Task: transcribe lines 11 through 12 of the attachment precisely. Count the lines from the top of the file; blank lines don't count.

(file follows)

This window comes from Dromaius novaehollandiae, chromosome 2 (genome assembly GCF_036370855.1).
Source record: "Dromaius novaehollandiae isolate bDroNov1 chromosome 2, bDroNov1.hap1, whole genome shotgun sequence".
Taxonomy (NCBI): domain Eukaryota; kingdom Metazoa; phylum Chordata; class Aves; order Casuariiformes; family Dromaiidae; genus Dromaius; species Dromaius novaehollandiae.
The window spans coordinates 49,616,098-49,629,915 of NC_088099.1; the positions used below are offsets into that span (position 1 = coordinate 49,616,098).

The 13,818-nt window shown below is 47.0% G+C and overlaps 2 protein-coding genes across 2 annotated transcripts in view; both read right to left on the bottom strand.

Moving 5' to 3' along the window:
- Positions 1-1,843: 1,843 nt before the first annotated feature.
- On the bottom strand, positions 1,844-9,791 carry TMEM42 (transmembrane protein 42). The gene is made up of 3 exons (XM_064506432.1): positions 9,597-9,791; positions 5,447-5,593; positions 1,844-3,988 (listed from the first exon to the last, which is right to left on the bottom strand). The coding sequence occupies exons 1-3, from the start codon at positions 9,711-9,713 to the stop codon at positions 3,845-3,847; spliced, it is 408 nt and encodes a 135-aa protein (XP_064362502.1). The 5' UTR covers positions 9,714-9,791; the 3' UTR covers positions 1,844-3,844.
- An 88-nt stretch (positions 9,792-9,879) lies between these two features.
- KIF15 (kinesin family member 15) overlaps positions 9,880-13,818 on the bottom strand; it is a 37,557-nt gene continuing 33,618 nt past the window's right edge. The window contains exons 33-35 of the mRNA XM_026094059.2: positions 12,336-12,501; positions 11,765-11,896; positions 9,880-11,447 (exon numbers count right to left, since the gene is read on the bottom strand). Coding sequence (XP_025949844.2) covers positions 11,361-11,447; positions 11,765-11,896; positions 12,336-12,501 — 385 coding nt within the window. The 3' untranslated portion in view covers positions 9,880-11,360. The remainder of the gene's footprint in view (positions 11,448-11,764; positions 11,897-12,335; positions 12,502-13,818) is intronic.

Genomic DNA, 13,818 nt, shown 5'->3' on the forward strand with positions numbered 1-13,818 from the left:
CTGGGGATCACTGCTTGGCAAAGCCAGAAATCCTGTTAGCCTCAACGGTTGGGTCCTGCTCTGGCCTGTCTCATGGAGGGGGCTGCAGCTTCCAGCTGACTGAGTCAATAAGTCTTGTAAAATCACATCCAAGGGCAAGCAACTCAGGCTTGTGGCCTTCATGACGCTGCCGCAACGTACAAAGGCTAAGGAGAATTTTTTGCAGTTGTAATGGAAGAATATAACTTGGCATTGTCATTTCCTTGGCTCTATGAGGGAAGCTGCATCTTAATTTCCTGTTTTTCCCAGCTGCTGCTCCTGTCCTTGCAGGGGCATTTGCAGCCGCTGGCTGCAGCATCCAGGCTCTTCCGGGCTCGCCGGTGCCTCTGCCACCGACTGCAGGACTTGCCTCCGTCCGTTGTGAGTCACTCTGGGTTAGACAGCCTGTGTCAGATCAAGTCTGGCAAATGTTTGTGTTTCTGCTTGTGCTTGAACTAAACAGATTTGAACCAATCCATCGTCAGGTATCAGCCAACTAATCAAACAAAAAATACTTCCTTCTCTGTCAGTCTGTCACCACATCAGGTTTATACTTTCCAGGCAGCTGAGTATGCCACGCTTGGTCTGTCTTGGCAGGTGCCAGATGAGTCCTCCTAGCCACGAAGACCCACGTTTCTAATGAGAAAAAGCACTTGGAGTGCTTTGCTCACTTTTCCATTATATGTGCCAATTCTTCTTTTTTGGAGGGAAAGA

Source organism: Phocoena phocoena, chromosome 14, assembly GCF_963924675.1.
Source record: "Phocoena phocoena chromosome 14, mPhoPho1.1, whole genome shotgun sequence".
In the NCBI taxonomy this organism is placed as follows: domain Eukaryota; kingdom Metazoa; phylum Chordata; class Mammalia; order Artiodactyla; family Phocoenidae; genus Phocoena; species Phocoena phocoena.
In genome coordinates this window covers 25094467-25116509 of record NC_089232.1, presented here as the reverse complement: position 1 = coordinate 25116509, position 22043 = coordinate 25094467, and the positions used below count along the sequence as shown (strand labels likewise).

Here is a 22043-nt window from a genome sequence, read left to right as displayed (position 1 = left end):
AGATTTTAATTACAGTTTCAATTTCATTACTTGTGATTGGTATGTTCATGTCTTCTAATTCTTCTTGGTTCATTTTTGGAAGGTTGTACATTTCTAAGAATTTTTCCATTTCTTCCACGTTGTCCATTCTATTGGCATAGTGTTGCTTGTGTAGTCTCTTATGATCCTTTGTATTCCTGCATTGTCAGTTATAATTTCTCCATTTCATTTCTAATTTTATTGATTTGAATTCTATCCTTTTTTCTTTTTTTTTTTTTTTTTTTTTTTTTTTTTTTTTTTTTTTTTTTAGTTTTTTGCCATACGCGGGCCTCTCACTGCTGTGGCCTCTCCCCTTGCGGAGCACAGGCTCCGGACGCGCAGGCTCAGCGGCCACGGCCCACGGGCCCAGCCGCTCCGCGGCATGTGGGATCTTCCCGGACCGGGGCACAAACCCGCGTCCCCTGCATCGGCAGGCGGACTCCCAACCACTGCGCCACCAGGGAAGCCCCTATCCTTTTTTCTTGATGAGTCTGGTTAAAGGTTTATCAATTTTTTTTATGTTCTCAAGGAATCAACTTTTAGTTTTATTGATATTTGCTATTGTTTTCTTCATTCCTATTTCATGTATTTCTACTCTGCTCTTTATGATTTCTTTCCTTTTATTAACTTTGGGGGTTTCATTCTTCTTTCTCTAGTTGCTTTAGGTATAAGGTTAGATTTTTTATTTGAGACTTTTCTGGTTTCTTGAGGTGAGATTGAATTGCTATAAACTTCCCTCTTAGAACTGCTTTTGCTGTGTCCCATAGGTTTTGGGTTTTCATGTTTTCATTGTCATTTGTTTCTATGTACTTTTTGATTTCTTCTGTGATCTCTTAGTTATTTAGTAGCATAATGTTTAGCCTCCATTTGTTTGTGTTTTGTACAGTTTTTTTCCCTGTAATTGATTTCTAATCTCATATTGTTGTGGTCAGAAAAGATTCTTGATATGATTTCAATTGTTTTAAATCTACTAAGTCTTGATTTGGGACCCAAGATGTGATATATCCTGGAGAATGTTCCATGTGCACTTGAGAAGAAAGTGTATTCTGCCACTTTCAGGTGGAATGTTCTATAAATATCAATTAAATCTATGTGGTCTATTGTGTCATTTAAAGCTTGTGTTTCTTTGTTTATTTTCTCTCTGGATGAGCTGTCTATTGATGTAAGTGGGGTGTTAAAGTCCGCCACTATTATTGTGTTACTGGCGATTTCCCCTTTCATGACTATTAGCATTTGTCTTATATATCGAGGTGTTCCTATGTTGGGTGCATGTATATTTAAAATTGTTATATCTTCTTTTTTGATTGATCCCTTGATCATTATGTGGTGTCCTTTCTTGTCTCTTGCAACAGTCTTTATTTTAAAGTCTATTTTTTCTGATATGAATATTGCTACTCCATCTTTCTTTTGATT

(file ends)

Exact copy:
Genomic DNA, 13,818 nt, shown 5'->3' on the forward strand with positions numbered 1-13,818 from the left:
CTGGGGATCACTGCTTGGCAAAGCCAGAAATCCTGTTAGCCTCAACGGTTGGGTCCTGCTCTGGCCTGTCTCATGGAGGGGGCTGCAGCTTCCAGCTGACTGAGTCAATAAGTCTTGTAAAATCACATCCAAGGGCAAGCAACTCAGGCTTGTGGCCTTCATGACGCTGCCGCAACGTACAAAGGCTAAGGAGAATTTTTTGCAGTTGTAATGGAAGAATATAACTTGGCATTGTCATTTCCTTGGCTCTATGAGGGAAGCTGCATCTTAATTTCCTGTTTTTCCCAGCTGCTGCTCCTGTCCTTGCAGGGGCATTTGCAGCCGCTGGCTGCAGCATCCAGGCTCTTCCGGGCTCGCCGGTGCCTCTGCCACCGACTGCAGGACTTGCCTCCGTCCGTTGTGAGTCACTCTGGGTTAGACAGCCTGTGTCAGATCAAGTCTGGCAAATGTTTGTGTTTCTGCTTGTGCTTGAACTAAACAGATTTGAACCAATCCATCGTCAGGTATCAGCCAACTAATCAAACAAAAAATACTTCCTTCTCTGTCAGTCTGTCACCACATCAGGTTTATACTTTCCAGGCAGCTGAGTATGCCACGCTTGGTCTGTCTTGGCAGGTGCCAGATGAGTCCTCCTAGCCACGAAGACCCACGTTTCTAATGAGAAAAAGCACTTGGAGTGCTTTGCTCACTTTTCCATTATATGTGCCAATTCTTCTTTTTTGGAGGGAAAGA